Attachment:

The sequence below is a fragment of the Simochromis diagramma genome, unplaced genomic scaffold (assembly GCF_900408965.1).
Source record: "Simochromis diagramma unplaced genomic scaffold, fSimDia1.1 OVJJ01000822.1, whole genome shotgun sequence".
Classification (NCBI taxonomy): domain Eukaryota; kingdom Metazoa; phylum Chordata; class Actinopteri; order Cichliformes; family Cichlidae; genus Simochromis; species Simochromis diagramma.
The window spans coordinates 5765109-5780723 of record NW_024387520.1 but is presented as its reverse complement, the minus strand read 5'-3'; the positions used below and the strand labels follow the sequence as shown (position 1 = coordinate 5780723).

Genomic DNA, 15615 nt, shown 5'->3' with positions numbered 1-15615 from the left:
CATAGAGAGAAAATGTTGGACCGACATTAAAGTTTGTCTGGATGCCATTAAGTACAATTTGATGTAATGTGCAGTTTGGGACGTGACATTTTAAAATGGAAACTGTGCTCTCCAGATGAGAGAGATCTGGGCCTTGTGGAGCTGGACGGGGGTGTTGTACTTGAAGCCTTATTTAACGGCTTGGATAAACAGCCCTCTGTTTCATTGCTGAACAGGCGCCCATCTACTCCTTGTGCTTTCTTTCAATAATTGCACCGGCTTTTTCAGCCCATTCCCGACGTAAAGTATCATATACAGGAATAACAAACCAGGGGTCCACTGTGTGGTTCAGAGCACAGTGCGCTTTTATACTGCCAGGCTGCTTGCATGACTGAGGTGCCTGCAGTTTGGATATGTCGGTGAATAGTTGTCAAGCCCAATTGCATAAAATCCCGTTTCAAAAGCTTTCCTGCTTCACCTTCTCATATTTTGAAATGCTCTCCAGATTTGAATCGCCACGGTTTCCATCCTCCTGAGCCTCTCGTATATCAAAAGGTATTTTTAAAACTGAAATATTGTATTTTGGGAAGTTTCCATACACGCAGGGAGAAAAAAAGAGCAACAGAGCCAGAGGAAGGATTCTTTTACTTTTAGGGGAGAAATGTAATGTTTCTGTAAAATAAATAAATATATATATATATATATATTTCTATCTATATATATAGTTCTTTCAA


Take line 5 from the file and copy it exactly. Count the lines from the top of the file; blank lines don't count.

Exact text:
Genomic DNA, 15615 nt, shown 5'->3' with positions numbered 1-15615 from the left: